The structure of every story follows the pattern of the average human emotional experience. That pattern is the same, whether it’s a first kiss, eating a chocolate bar, having sex, or reading a full-length novel. Hollywood scriptwriters have found this pattern, follow it, and often make great heaps of money for their producers by doing so.
But how does this help the novel writer? We’re all much more “seat of the pants,” aren’t we? Creative, innovative, never following the crowd? Well, yes, we all have an intuitive grasp of the idea, or we wouldn’t be writers. But my experience is that a formula helps you most when you discover you’ve screwed up. Be as creative as you want, but when you finish your first draft and discover it’s flat, boring, and takes too long to get anywhere, what do you do? You go to the formula to see what you missed. Because it will be there.
My favourite crutch at times like that is Blake Snyder’s Save the Cat. Candace Williams took a page from this book for her article on Storyboarding, and now I’m going to refer to the same hallowed tome for information on story structure. Blake Snyder has honed the structure of the fiction experience down to a fine edge, even stating the page number where each event must take place in a 110-word screenplay.
Now, we’re not pitching to Hollywood producers, so we have a bit more latitude, but when I analyze a manuscript with problems, I always find that it misses its marks on Snyder’s plan. Here’s his pattern in simplified form (without the page numbers to stir up your righteous ire).
The One and Only Pattern for Every Story Since the Beginning of Time (No Exaggeration)
- Setup – The first 10% of the book, ballad, or screenplay. It sets up the world before the adventure starts. It shows us what the hero needs to change in order to win.
- Catalyst – An event that knocks down the world the author has just shown. Traditionally called the “Inciting Incident.” It requires the hero to take action.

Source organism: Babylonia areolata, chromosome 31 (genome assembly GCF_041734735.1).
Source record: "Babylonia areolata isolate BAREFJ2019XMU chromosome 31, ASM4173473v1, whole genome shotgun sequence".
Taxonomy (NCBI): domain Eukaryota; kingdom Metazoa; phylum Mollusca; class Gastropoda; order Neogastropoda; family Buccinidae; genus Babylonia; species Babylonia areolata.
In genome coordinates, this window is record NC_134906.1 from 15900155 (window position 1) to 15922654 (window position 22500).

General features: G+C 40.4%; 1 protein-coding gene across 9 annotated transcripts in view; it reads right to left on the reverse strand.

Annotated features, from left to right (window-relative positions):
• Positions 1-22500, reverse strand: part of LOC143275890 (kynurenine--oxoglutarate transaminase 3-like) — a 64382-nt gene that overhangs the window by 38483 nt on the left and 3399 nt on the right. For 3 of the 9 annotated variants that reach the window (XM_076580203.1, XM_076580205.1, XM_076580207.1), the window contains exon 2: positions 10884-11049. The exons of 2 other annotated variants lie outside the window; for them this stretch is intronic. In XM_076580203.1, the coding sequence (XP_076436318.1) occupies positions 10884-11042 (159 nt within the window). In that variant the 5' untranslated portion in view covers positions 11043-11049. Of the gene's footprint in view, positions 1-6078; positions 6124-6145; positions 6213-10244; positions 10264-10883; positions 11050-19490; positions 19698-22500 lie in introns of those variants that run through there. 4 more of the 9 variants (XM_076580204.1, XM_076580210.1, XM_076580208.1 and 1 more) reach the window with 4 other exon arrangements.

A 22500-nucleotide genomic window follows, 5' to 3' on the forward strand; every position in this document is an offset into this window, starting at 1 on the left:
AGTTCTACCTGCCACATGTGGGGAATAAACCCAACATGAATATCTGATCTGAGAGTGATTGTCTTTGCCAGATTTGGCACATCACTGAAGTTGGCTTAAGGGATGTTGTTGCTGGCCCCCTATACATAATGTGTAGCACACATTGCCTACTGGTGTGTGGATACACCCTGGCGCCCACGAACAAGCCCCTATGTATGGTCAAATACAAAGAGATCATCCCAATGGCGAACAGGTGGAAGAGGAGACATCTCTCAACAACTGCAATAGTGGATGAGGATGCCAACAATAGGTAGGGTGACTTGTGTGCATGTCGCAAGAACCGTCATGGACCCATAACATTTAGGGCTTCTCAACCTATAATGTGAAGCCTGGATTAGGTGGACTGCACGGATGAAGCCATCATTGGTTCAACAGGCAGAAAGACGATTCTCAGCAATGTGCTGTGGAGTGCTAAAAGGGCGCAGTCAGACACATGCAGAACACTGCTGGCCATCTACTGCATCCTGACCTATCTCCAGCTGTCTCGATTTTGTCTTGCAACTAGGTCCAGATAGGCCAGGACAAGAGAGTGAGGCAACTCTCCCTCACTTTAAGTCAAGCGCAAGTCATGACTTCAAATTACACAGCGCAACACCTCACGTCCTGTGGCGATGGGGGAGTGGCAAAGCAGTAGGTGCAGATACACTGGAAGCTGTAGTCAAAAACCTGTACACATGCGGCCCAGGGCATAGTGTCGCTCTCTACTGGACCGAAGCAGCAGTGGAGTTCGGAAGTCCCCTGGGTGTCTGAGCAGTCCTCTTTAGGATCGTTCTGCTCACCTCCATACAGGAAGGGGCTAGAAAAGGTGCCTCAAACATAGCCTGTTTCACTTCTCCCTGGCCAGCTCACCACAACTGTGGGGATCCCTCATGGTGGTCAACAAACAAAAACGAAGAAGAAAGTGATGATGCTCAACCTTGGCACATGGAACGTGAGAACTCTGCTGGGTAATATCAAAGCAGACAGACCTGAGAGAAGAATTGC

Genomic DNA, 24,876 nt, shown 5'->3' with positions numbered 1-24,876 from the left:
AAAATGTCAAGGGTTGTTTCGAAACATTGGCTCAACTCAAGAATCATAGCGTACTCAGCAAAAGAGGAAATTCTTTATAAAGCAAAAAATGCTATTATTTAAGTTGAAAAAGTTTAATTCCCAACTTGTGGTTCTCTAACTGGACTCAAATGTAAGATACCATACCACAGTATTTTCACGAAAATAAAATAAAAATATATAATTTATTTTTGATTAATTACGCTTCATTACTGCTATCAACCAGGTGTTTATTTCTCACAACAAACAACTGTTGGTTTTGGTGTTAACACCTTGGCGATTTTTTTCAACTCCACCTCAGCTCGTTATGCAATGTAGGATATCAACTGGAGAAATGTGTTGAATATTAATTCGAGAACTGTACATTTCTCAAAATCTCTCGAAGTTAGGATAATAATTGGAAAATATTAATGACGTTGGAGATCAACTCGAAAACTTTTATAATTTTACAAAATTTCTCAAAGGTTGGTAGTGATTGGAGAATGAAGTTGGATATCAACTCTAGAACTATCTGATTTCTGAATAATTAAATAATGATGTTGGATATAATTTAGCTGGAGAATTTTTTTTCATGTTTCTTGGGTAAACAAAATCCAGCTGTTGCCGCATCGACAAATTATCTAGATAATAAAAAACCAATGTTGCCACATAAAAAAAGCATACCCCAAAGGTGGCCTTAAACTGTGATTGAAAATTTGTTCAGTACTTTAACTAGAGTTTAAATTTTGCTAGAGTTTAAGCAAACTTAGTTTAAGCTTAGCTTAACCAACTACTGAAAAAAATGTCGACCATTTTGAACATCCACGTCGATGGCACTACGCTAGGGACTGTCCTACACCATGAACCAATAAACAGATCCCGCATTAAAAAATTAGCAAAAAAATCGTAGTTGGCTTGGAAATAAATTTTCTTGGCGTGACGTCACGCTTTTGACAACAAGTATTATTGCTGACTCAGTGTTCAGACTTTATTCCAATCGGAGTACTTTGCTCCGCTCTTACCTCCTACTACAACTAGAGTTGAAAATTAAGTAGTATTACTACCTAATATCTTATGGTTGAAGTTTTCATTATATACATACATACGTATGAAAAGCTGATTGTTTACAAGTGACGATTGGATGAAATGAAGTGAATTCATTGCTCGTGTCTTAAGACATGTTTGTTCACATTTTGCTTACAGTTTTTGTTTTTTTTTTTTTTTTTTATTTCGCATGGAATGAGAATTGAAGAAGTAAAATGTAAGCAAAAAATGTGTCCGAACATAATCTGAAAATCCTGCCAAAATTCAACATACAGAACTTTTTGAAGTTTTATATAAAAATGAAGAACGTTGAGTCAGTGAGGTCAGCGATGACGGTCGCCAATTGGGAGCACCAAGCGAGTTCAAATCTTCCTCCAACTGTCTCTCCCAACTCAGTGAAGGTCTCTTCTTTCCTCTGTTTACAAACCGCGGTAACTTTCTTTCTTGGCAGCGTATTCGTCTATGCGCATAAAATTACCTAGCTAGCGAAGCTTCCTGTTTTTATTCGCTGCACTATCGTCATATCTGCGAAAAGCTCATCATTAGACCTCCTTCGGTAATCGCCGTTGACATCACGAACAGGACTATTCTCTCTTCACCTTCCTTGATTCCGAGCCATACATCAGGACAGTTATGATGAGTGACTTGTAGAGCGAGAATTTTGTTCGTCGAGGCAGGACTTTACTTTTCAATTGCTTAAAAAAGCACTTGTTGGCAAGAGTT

- Debate – Can I? Should I? Or should I give in and compromise, like everyone tells me? By answering, “Yes! I’ll do it!” the main character becomes a hero, and the story starts.
- Break into Act 2 – the moment when we leave the old world behind.
- Fun and Games – The nice thing about breaking the rules is that often, at the beginning, it works. What attracts the reader to the book? What’s the hook? Enjoy it while you can, because storm clouds are gathering.
- Midpoint – a game-changing event. Stakes are raised. Either a big win or a big loss. But if it’s a win, it’s a false win. It seems to be the path to victory, but the hero hasn’t learned the real lesson yet, so it will send him off on a false path. Or else it’s a false loss, and the hero pulls himself up by the bootstraps and takes the real path towards victory.
- Bad Guys Close In – If the midpoint is an up, this is where the bad guys come back with a bigger stick. If the midpoint’s a down, this is where the bad guys keep winning.
- All is Lost – the opposite emotion of the midpoint. It’s never as good as it seems at one of these points, and it’s never as bad as it seems at the other one. Or vice versa. This is where the help goes away, and the hero realizes he’s on his own.
- Dark Night of the Soul – at this point the hero must either give up or reach down inside himself and find the strength to go on. Of course, he goes on.
- Break into Act 3 – the hero finds the solution. Now all he has to do is apply it.
- Finale – The hero applies the solution and wins. He dispatches bad guys from smallest to largest. At the end, the biggest bad guy has to be defeated so that the new world order the hero is looking for can exist.
If somehow you’ve managed to include all this, you’ve got the bones of a good story. And if you’ve missed even one of these, you’d better go back and put it in, because your story will be lacking.
Invest in Your Craft
If you want a reference that you can go back to time and again, that you can turn to whenever you have a problem, go out and buy Save the Cat, or one of the other how-to books on story writing, such as Plot & Structure by James Scott Bell. (His pattern is called LOCK: Lead, Objective, Confrontation, Knockout.) Outlining Your Novel by K. M. Weiland has good information, but I think he spends too much time selling you on the idea instead of telling you how. Buy one. You won’t be sorry.
I perused about a dozen other how-to books on novel writing, and I found they all broke the primary rule of plots. Instead of giving us the facts about writing, they talked about it, round and round: the theoretical, “What is Plot?” the cutesy, “What is the Who?” the highly detailed, “Basic Writing Ability, Natural Storytelling Talent, and The Right Temperament.”
If you spend too much time reading books like that, you’ll end up with the same problem they have: the academic approach. You’ll learn to write round and round, telling all about the story, without ever showing it.
And stay away from the cutesy titles. “How to Write a …(superlative adjective)… Book in …(unrealistic number)…of Days…(deleted expletive)!” These are books written by marketing experts making money off writers.
You don’t need all that theoretical stuff. You need to start writing. And if you use a simple template that is based on the emotional experience your reader will go through, you’ve got that much better chance of making a hit.